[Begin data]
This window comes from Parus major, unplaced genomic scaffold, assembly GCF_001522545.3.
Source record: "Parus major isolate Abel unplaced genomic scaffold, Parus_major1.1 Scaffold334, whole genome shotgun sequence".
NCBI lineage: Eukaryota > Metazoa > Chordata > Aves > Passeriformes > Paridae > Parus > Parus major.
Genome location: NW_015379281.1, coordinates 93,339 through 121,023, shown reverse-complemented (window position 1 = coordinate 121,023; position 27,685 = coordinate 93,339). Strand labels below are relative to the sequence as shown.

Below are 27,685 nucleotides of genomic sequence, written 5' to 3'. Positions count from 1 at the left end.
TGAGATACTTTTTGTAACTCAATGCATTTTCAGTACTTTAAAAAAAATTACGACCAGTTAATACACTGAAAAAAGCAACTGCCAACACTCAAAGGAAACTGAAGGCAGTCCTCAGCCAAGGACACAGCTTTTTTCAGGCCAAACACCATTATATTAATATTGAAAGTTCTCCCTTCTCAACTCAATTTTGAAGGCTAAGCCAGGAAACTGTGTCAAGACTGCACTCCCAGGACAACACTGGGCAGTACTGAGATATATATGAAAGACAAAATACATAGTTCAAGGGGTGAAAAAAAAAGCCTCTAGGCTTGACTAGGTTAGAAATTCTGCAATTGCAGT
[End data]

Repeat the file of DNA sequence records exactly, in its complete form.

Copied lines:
This window comes from Parus major, unplaced genomic scaffold, assembly GCF_001522545.3.
Source record: "Parus major isolate Abel unplaced genomic scaffold, Parus_major1.1 Scaffold334, whole genome shotgun sequence".
NCBI lineage: Eukaryota > Metazoa > Chordata > Aves > Passeriformes > Paridae > Parus > Parus major.
Genome location: NW_015379281.1, coordinates 93,339 through 121,023, shown reverse-complemented (window position 1 = coordinate 121,023; position 27,685 = coordinate 93,339). Strand labels below are relative to the sequence as shown.

Below are 27,685 nucleotides of genomic sequence, written 5' to 3'. Positions count from 1 at the left end.
TGAGATACTTTTTGTAACTCAATGCATTTTCAGTACTTTAAAAAAAATTACGACCAGTTAATACACTGAAAAAAGCAACTGCCAACACTCAAAGGAAACTGAAGGCAGTCCTCAGCCAAGGACACAGCTTTTTTCAGGCCAAACACCATTATATTAATATTGAAAGTTCTCCCTTCTCAACTCAATTTTGAAGGCTAAGCCAGGAAACTGTGTCAAGACTGCACTCCCAGGACAACACTGGGCAGTACTGAGATATATATGAAAGACAAAATACATAGTTCAAGGGGTGAAAAAAAAAGCCTCTAGGCTTGACTAGGTTAGAAATTCTGCAATTGCAGT